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Chapter 6 The Low-Down on the Low-Carb Diet

In the past few years, the low-carb diet has been the subject of much controversy; while gradually gaining more recognition in the mainstream, like a fire burning through the paper that’s trying to cover it up.

The scientific principle behind eating low carb is actually quite simple. The glucose in our bodies has one main source – the carbohydrates in our food and drinks, the majority of which are grains and sugar.

So, you would think it obvious that the solution to diabetes would be as simple as controlling glucose and limiting the intake of carbohydrates.

However, there have always been people making counter-arguments. Some say that people must maintain a high-carb diet, else they won’t get enough nutrients; others say that humans have been eating grains and cereals since the beginning of history; still, others ask how you deal with nausea, fatigue, and constipation.

But, in the face of such a severe diabetes epidemic, where one out of every two adults has abnormal blood sugar, millions of people die as a result of such, and the economic burden has become unsustainable, are we supposed to rule out all possible solutions? Humanity is about to land on Mars, artificial intelligence is poised to replace human brains, and you’re telling me that we’ll never find a solution for diabetes?

There is a process to understanding everything. Humanity once believed it was the center of the universe, and Copernicus’ heliocentrism was even considered outrageous. Even the Big Bang theory took humanity centuries to develop into its current stage. In studying the low-carb diet, there is a similar journey to be made. And what was once considered fact will be found to be a myth.

At the beginning of my journey, I relied entirely on information I found online.

Based on what I learned about low carbs, I merely gave up carb-based staple foods. I didn’t eat grains or sugar, but I still ate corn. At the time, I did not delve into the nitty-gritty details of the nutritional content of each food. At the same time, I kept taking my prescribed metformin as well as Brazilian green propolis from time to time. Very quickly, I paid a price for my lack of clear knowledge.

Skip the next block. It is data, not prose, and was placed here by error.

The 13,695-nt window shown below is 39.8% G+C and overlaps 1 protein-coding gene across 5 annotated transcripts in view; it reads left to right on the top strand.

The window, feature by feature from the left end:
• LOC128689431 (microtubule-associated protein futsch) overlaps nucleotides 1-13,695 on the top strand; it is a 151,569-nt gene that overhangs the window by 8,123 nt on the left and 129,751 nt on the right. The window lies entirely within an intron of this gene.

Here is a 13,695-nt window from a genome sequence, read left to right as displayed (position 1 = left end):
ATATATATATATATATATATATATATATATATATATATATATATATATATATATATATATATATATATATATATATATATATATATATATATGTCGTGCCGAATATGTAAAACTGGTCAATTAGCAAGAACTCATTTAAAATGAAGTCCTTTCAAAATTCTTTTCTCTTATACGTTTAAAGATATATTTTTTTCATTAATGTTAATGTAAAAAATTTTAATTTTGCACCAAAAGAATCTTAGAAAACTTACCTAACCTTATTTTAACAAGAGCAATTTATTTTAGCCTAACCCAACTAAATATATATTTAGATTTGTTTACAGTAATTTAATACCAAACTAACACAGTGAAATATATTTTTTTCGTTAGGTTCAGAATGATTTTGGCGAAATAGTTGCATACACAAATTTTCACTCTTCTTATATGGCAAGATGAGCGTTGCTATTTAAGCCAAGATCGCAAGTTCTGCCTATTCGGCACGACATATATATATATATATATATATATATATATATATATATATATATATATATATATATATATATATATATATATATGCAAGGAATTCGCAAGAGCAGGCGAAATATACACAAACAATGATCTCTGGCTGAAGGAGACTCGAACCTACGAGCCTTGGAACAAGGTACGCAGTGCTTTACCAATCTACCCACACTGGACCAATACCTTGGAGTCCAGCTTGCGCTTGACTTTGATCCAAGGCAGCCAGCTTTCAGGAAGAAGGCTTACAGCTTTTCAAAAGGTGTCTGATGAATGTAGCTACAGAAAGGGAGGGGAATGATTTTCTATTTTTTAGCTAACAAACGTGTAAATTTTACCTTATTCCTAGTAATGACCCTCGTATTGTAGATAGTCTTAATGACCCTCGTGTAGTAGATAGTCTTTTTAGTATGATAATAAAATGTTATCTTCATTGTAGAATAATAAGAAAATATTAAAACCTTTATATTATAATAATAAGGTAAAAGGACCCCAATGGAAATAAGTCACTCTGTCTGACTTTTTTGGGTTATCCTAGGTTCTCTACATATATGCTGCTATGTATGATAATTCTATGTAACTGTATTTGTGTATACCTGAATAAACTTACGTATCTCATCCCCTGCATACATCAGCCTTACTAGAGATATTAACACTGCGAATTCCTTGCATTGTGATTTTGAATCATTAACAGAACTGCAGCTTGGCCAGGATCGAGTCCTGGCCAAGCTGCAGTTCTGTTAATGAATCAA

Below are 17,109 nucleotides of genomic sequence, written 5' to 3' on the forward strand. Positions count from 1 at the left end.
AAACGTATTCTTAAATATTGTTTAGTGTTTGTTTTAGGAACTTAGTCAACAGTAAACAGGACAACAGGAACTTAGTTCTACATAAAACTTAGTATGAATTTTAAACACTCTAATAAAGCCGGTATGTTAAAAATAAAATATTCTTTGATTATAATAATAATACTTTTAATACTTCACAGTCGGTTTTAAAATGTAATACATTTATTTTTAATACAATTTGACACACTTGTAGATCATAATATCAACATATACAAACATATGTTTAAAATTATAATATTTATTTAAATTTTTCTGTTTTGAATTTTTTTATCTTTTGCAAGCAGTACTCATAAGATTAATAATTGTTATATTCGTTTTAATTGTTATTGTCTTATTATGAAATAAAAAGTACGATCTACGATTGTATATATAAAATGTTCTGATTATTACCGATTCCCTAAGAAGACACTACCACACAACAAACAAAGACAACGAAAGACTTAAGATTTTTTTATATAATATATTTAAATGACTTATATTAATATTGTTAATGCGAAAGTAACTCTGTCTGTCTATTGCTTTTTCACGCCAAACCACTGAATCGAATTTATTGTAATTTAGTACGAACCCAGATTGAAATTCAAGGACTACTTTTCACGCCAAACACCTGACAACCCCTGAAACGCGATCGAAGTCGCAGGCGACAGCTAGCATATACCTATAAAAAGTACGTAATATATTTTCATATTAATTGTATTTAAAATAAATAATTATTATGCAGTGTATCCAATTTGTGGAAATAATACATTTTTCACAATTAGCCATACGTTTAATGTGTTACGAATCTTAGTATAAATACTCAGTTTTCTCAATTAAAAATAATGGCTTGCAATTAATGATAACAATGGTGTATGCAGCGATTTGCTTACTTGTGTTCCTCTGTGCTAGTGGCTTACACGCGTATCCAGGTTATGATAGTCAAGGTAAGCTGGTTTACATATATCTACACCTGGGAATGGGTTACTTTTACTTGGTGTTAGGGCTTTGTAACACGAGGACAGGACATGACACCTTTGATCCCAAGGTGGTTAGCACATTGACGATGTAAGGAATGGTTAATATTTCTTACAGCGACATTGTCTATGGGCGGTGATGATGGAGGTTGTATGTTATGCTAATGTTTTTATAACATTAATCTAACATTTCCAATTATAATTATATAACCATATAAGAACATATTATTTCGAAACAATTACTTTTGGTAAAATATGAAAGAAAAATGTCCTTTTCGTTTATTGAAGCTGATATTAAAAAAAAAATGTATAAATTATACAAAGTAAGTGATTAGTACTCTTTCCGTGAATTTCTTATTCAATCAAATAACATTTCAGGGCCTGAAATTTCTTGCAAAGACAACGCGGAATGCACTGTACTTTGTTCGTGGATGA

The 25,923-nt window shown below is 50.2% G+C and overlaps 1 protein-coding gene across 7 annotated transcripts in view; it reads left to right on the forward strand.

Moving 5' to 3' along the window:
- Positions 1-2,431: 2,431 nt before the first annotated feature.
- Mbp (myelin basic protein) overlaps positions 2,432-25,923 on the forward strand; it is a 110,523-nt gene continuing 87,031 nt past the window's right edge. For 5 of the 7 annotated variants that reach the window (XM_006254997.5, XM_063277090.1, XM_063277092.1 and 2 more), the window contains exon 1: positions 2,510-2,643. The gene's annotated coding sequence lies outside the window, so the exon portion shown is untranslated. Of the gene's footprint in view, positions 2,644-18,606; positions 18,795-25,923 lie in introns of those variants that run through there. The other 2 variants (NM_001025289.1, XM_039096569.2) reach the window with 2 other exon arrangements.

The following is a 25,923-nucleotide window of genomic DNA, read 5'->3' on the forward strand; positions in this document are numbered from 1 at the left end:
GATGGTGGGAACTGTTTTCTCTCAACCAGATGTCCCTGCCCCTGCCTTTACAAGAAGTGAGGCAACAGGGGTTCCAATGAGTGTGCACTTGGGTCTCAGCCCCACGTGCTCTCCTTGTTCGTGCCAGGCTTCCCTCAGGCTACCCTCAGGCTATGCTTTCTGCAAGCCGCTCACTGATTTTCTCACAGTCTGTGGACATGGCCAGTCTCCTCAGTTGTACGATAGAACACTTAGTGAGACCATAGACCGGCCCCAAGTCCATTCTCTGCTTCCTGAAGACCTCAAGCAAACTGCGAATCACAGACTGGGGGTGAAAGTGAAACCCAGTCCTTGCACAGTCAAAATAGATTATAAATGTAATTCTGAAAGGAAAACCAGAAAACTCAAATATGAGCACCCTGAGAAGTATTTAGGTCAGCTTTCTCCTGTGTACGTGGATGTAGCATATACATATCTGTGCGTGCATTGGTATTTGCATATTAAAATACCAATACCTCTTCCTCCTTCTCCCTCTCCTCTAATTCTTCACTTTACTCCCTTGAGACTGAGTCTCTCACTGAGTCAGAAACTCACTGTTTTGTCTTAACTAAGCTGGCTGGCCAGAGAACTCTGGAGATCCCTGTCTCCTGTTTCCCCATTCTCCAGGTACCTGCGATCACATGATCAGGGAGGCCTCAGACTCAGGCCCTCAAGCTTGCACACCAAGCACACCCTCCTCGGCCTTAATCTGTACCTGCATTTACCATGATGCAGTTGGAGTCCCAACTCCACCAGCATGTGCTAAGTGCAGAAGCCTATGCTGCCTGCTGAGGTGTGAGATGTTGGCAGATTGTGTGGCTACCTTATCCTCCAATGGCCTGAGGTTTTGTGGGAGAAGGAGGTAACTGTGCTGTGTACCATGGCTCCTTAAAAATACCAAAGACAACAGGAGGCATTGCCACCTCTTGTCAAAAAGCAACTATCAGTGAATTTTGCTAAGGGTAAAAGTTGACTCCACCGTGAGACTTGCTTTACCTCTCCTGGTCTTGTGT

After my HbA1c initially plummeted from 10.4 to 5.8, I managed to keep it stable around 5.7-5.8 until August 2015. But good things never last. In the next two years, my blood sugar started to slowly but surely rise again! And in my blind optimism, I still believed that my blood sugar levels were doing well. When my family doctor prescribed more metformin to me in January 2016, I slowly reduced my dosage down to none and completely tapered it off!

Not only did I stop taking my medications, but I even started to eat rice again, although it wasn’t much. At every check-up, I thought that my blood sugar wasn’t high and I let the success get to my head. However, diabetes is like a formidable opponent, it stealthily and steadily takes back the ground it has lost while you are not paying attention. In February 2016, my glycated haemoglobin climbed back up to 6.1. By June 2017, it rebounded back to 6.4!

Around this time, I started to conduct more research. I wanted to understand more for my own benefit, but I also wanted to be able to share my success with interested friends. Through the research, I understood that lowering carbohydrates was not enough by itself. The largest problem is calories. First and foremost, we eat to provide our bodies with the calories it needs. An adult male needs about 2000 calories per day, and in a normal diet, over half of that comes from carbohydrates such as grains and sugar. You are left with a basic mathematical problem – if you are not eating grains and sugar, how can you make up this caloric deficit?

Aside from carbohydrates, calories in food can come from protein and fat. I’d learned about the low-carb, high-fat principle from Dr Jay Wortman, but I had no clue about the ratios and specific caloric calculations. So, although I’d given up grains and sugar, I wasn’t sure about how much fat and protein I should be eating.

Although protein does not raise the blood sugar level as much as carbohydrates, it can still achieve the same basic effect through a process called gluconeogenesis (GNG). GNG takes other substances (such as protein or fat) and converts them into glucose. The good news is that the effect fat has on glucose is very stable. Therefore, it is the ideal choice for supplementing the calories that you lose from cutting carbs.